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Posted 05 September 2013 - 12:09 PM

And North Dakota was flyover country until people actually started shale oil development and natural gas fracking...we could have the same semblance of that industry in NC with natural gas and offshore oil.  As for this debate, we need economic growth here in the state and the California/Texas migration of companies in the past 5 years should be indication enough that this state could benefit from that.  There may be a small transition period, but in the long run huge growth to the state.
 

Gas reserves in NC are incredibly low. It was known for decades that ND had a ton of shale oil, there was simply no economic way to extract it at the time. It wasn't like they just stumbled across it one day. They have a pretty good idea of how much oil and gas reserves exist in most areas on land.

 

NC's coast is rich in NG, but not so much in oil. I would not support oil drilling off an east coast state anyway. While an oil spill in the gulf is relatively contained due to relatively docile waters, oil spilled on the east coast will be picked up by the North Atlantic Current and spread throughout the oceans. Not worth the risk IMO.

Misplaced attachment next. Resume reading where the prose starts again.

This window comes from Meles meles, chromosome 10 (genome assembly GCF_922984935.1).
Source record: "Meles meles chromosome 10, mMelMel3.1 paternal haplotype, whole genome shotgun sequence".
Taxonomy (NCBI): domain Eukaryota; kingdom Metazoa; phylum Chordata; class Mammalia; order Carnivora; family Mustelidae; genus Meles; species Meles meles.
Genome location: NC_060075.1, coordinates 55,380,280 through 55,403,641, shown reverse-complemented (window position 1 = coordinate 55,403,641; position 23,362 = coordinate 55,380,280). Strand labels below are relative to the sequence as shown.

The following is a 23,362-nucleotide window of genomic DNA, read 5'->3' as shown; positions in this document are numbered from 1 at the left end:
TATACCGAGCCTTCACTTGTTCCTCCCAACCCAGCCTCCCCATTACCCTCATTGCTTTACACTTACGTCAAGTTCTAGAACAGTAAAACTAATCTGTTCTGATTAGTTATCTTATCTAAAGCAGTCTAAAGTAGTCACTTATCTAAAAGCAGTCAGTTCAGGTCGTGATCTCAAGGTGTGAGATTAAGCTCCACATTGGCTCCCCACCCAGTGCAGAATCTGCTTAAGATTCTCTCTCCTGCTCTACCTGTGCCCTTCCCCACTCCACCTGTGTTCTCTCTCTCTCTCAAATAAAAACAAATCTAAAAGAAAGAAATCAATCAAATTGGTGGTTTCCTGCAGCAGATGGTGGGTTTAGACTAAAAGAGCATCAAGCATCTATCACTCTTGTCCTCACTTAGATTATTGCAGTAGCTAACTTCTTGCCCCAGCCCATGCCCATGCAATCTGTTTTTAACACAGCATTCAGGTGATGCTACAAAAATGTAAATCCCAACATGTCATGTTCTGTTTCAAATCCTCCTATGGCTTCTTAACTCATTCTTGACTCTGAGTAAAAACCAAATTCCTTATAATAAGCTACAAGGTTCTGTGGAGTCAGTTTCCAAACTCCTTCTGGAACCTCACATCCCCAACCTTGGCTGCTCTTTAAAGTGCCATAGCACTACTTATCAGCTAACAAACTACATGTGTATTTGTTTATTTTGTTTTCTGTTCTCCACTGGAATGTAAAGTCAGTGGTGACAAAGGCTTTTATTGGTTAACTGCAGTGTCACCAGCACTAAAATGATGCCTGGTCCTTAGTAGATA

It doesn't really take much effort to see that much of the recovery data that oil companies have given about the gulf are bullshit. Fishing yields are still down and marine mutations are significantly higher. One accident can cause significant damage and I don't want to see that happen again. I'm not a super-greeny liberal hippie, but I value our oceans. They are the most important eco-system on the planet.



#39 stirs

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Posted 05 September 2013 - 05:34 PM

Repubtards

sigh

#40 Davidson Deac II

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Posted 05 September 2013 - 08:22 PM